Anyone who has been to a vendor partner conference will know that Net Promoter Scores (NPS) have become one of the latest tools vendors use to prove their worth to partners. Many treat the figures as a badge of honour and take the numbers very seriously.
But while in the past, the figures have been used simply as a gauge of customer satisfaction and a benchmark to rivals, it seems now they are being taken more seriously.
At Dell EMC World in Austin last week, its EMEA channel boss Michael Collins said that while discussing with partners how to structure its new partner programme, one reseller came up with the idea that a partner's NPS should be taken into consideration when ranking them on the programme tiers. Collins said he was particularly taken with the idea and will give it due consideration.
"One of the gems that came up for the highest tiers was customer satisfaction," he said. "Put simply, if you're in a tier at that level, part of the programme is we survey your Dell EMC customers and if satisfaction is below a certain limit or NPS, it puts your programme at risk. I thought that was outstanding. All the rest is important but we have not yet had that. If it is an objective survey and it is consistent and the partners know we are testing it [it will be successful].
"Many other companies have done this in the past where customer satisfaction was part of the programme so I am quite passionate about that. It would be a nice addition to the criteria."
The Net Promoter System was thought up by Fred Reichheld, a Bain Fellow and founder of Bain & Company's Loyalty practice. A company can work out its score by crunching numbers from their customer satisfaction surveys. Participants must be asked how likely they would be to recommend that company to a friend or colleague, and they must answer on a scale between zero and 10.
If a participant scores a company nine or 10, they are classed as "promoters" - those who buy more, refer colleagues and provide feedback and ideas to the firm. Those ranking a company seven or eight are classed as being passive, while those who score six and under are called detractors. To find out one's score, the percentage of detractors is taken away from the percentage of promoters, giving the company a score between -100 and 100.
"What you don't want to do with these surveys and assessments is put partners off doing innovative, riskier, cutting-edge projects."
Pure Storage boasts a Net Promoter Score of 83.5, while Dell claims its is 70 - 75 in the channel. Reseller Softcat also measures the figure, and comes in at a 64. CRN asked Microsoft, HP, HPE, Cisco, IBM and Lenovo for their scores, but they do not disclose the number in public.
The fact that the formula for the calculation is the same for any company working out their NPS is one of its best qualities, according to Microsoft digital marketing expert Fifty Five and Five's founder Chris Wright.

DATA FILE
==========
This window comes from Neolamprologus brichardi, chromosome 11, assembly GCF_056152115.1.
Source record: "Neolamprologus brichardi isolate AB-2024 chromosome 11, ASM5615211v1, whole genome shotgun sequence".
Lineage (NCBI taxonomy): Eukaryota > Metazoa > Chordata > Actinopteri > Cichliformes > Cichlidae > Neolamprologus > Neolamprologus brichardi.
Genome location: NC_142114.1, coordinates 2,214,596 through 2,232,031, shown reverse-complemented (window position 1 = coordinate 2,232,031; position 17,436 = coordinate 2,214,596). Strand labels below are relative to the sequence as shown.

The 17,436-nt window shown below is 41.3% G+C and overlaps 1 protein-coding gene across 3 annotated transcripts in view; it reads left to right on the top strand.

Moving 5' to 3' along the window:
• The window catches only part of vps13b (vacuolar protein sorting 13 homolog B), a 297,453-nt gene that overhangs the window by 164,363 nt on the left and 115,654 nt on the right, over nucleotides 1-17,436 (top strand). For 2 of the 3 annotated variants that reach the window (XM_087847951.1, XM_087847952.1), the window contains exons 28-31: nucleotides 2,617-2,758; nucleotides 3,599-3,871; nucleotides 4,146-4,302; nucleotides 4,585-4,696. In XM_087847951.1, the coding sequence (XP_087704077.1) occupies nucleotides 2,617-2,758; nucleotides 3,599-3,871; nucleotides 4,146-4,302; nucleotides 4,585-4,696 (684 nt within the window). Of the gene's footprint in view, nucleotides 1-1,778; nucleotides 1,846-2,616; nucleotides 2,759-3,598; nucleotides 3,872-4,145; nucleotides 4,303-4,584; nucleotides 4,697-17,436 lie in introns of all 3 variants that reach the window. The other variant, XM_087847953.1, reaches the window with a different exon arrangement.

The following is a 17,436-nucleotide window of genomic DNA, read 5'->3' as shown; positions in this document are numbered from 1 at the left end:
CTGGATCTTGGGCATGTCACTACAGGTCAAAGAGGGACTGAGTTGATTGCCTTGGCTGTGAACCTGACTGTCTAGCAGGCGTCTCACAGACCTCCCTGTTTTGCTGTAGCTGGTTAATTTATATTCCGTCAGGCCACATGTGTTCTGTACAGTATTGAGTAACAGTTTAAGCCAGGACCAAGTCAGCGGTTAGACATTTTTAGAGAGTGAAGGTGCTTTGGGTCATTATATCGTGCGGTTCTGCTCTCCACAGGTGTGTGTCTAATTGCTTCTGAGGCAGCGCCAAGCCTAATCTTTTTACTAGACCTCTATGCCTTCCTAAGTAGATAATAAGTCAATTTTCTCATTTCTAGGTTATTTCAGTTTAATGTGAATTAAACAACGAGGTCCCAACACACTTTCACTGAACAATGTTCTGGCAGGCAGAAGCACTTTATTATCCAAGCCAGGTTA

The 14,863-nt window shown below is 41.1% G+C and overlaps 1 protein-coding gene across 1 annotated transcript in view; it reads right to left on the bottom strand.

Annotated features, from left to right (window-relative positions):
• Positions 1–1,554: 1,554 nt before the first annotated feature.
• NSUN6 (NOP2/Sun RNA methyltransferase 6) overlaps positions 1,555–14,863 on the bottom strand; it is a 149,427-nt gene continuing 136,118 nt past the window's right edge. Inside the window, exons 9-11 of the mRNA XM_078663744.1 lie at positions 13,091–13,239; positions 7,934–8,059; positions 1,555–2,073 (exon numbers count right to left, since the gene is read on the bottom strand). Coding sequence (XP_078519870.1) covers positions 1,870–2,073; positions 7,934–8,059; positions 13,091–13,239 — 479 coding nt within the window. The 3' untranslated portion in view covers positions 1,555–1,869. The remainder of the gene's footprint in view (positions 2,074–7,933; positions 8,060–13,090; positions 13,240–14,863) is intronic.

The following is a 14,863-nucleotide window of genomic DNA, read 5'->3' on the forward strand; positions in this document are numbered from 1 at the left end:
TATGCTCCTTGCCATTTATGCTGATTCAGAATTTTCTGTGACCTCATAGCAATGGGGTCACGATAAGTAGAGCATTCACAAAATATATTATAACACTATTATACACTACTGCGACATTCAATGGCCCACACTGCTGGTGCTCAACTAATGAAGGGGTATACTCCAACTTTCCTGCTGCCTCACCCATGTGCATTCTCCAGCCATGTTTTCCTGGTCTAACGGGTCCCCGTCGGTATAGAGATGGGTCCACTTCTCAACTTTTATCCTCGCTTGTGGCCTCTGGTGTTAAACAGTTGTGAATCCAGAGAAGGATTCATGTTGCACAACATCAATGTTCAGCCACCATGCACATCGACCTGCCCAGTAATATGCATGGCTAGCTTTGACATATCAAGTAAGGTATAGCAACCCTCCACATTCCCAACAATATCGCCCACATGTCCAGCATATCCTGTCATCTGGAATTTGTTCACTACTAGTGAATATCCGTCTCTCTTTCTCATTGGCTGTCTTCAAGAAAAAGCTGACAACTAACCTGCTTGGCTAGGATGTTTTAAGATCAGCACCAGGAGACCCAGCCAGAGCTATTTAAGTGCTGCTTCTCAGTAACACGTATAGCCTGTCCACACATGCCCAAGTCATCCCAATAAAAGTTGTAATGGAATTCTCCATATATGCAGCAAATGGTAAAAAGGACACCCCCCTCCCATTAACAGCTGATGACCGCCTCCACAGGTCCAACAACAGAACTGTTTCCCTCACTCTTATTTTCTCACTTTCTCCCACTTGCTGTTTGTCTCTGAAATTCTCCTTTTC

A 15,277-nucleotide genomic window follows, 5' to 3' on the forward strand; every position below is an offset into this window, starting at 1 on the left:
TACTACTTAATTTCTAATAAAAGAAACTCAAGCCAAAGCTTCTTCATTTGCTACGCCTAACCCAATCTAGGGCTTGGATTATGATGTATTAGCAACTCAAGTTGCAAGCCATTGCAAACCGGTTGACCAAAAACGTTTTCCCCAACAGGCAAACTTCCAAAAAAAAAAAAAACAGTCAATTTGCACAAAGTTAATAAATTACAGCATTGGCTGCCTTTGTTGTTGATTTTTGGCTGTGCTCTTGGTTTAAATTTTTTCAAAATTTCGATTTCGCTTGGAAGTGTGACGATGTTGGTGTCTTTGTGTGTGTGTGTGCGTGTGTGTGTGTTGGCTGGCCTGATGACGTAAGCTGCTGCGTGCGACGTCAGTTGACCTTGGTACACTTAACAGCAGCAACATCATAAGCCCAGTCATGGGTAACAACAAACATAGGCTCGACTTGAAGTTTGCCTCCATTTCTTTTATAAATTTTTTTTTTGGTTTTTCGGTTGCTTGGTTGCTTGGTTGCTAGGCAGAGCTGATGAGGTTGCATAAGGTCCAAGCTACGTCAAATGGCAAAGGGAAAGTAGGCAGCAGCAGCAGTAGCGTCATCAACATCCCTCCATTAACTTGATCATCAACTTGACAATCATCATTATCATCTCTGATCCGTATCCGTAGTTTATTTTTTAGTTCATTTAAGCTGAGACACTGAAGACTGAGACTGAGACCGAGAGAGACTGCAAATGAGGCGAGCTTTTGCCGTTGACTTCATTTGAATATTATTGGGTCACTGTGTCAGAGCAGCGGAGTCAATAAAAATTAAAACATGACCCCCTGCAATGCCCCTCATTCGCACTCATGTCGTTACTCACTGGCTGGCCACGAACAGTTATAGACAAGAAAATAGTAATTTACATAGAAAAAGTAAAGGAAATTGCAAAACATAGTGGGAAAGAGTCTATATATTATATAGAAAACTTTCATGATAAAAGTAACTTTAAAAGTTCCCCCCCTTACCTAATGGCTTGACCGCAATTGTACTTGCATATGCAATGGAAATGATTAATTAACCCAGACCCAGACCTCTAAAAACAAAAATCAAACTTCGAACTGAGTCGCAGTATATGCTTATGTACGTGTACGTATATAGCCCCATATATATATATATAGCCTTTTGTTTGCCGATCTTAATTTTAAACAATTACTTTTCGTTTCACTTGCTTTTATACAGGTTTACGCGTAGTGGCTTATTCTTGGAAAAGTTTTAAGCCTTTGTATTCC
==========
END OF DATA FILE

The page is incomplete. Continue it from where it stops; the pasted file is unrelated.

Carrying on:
"It is [an important measure] as it is one embedded standard," he said. "It has value because you can compare it across the board really well. We see a lot of partners using it and there is a lot of value in it. You can't use it in isolation to make a decision, but the most customers track trends like that, about what customers think of them, it just provides them with more information so they can make decisions. It's not a silver bullet but if you look at it in the context of everything else, it can show trends or things changing over time. That benchmarking is helpful."
Although the NPS methodology is praised for the fact it is the same, and acts as a simple comparative tool, Chris Gabriel (pictured), chief digital officer at Logicalis, pointed out a downside to this, which could have a knock-on impact if vendors choose to use it to rank their partner programmes, as Dell EMC is considering.
Gabriel said that getting back feedback for more complex, new and innovative projects might put partners off doing them.
"It's a bit like when they did the NHS statistics on things like deaths during operations," he said. "The issue is that surgeons said [the bad statistics] will stop us doing those riskier operations. It might make us look worse, but we're trying to do some really interesting things. What you don't want to do with these surveys and assessments is put partners off doing innovative, riskier, cutting-edge projects.
"If I am the partner who is going to do that, with IoT, which is a great example, then guess what? You will get some level of failure yet. If I do a standard [project] where I chuck some switches in and the customer says 'you're great' [in order to guarantee a good score] - is that really innovation? When you do cutting-edge projects, you go through some turbulent times. It's new technology and you're trying to get your [head] around it."
He said while he doesn't think including NPS figures in partner programme tiers is a bad idea, he would caution that it should be judged in context.
"It shouldn't inhibit behaviour," he said. "It [should not] inhibit innovation and risk taking. If it doesn't it shouldn't be an issue. You don't want to stymie innovation."
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